Relaymedia

Christian Music Clubhouse "Station 3:16" Communicates Christian Rock

"We're seeing a trend of teenagers that are beginning to want to hear more positive music, have a more positive spin, especially the way things are going in our world."
( [email protected] ) Jun 09, 2004 09:26 PM EDT

Two local venues, First Assembly of God Church and Station 3:16, are opening their doors and embracing young people's desire to enjoy the music. It's considered "rock-n'-roll," but you won't hear explicit lyrics in Christian rock. And these days, its popularity is growing, especially with young people right here in Bakersfield. Those who once worshipped secular music say Christian rock made believers out of them when they discovered they could rock and worship at once.

Sprinklerhead is just one of several local bands who've signed the "Wall of Fame" at Station 3:16, a Christian club located in downtown Bakersfield. They said they've decided they could rock out while staying in tune with their beliefs.

"We look at this as a ministry," said Ronnie Martinez, drummer of the band Sprinklehead. "We're 'musician-aries.' What a sprinkler does, is it distributes water, and in biblical terms, water is the Word of God," he said. Martinez began playing as a teen, pounding out the beat for bad-boy bands who continued playing the role offstage as well.

Martinez' mother, Stella, said she was thankful to see her son start playing a different tune. "I was worried about the drugs, not that he was doing it, but people he used to play with," she said. "He started doing Christian rock, and it's such good music, because you know that he's praising God."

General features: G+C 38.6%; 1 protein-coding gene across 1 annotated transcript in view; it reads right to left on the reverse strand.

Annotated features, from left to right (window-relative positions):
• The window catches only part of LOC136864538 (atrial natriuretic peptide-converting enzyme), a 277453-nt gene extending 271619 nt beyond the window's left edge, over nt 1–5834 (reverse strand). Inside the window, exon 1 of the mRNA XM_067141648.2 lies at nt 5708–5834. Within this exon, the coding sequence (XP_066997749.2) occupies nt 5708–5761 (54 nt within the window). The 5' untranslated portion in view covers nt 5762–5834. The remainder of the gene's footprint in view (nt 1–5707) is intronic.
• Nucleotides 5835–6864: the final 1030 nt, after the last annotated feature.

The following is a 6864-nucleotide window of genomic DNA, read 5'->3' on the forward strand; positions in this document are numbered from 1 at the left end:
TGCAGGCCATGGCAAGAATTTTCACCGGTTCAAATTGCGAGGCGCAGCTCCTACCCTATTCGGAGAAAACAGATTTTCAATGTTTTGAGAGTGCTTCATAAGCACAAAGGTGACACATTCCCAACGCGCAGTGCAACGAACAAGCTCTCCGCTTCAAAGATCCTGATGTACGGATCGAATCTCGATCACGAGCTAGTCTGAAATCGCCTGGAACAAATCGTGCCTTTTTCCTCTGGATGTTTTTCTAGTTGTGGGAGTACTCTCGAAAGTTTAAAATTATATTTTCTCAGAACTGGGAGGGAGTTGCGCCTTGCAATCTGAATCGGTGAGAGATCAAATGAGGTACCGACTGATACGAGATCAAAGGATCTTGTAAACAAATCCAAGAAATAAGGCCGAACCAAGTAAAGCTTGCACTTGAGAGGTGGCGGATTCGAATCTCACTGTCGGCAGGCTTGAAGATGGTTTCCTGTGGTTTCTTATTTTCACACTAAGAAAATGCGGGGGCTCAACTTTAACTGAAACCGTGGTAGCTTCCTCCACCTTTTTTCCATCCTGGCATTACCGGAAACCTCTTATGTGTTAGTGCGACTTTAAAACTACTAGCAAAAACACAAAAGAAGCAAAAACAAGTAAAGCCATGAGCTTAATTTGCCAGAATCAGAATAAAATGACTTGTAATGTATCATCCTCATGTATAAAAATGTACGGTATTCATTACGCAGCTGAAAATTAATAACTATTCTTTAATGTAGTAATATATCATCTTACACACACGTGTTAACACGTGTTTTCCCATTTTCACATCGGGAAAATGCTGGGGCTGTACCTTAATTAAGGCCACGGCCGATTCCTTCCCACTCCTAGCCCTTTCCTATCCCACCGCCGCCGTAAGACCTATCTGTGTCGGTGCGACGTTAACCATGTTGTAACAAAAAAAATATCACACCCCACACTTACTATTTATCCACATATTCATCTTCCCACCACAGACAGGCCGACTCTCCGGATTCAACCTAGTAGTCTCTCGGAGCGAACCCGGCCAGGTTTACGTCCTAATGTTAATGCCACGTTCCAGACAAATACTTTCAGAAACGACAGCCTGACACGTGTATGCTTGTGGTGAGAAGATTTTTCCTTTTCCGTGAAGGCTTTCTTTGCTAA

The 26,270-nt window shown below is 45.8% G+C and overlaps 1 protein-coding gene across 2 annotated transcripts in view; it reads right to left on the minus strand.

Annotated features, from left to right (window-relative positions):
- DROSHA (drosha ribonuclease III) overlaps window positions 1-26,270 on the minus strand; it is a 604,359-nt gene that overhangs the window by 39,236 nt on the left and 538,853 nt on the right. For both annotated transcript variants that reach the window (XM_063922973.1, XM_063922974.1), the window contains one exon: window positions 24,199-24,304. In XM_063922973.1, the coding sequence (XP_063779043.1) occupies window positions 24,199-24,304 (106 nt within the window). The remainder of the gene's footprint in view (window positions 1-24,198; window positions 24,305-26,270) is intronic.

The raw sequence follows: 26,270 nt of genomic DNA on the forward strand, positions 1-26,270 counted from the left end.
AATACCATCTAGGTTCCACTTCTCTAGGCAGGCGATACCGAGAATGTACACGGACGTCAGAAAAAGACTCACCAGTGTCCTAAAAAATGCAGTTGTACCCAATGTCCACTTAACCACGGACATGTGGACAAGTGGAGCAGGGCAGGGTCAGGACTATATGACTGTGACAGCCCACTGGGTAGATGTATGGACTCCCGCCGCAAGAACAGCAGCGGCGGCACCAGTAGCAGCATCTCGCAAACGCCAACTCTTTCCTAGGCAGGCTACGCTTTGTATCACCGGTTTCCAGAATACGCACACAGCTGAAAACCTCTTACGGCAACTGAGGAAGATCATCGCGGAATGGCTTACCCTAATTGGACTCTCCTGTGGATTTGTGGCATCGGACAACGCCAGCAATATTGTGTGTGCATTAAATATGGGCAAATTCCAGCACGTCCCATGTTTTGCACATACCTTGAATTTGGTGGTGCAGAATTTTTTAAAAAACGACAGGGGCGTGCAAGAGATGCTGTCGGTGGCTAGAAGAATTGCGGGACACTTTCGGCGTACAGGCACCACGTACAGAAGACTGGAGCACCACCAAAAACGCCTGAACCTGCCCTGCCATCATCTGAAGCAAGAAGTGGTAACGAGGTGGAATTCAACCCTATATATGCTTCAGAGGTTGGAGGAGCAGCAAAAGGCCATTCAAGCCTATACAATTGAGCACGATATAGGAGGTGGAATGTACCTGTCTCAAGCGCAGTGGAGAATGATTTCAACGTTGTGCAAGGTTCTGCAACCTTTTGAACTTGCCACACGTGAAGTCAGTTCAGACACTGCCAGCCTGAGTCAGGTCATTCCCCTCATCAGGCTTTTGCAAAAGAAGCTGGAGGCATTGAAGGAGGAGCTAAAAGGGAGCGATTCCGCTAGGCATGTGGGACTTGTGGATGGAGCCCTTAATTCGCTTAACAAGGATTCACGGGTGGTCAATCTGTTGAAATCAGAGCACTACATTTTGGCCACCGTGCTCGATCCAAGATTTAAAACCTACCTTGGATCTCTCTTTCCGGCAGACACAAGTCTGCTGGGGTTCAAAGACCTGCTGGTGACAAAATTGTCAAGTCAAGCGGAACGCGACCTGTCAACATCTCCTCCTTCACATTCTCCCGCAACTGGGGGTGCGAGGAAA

Station 3:16 has played host to several bands venturing up from Los Angeles, including Crimson Stained Nails and Up in Arms. Local band Ashes has also played at the venue named after a biblical reference to the Gospel of John. ¡°Disney's popular group Jump-5 has been here," said Station 3:16 Executive Director Jim Crews. "New artists by the name of Nate Sallie just came and shot a video here called "Everyday Sunday."

According to some fans, Christian rock rebukes cliches like sex, drugs, and rebellion, turning harmonies into hard-rock hymns for the huddled masses. ¡°Our positive message that we have is that we came out of that and we have a higher power to live for," said Ashes bass player Bradley Newton. "The purpose of living is to seek Christ, and the kids, they do it through their music," said parent Randy Rankin. Members of Sprinklerhead said they've been approached by disc jockeys in New York City, wanting to play their music on the radio, while band members with Ashes said an independent label is considering signing their band.

"We're seeing a trend of teenagers that are beginning to want to hear more positive music, have a more positive spin," said Pastor Tony Young. "Especially the way things are going in our world." And as more young people seek sanctuary in the music, more Christian rockers gain acceptance into the music mainstream.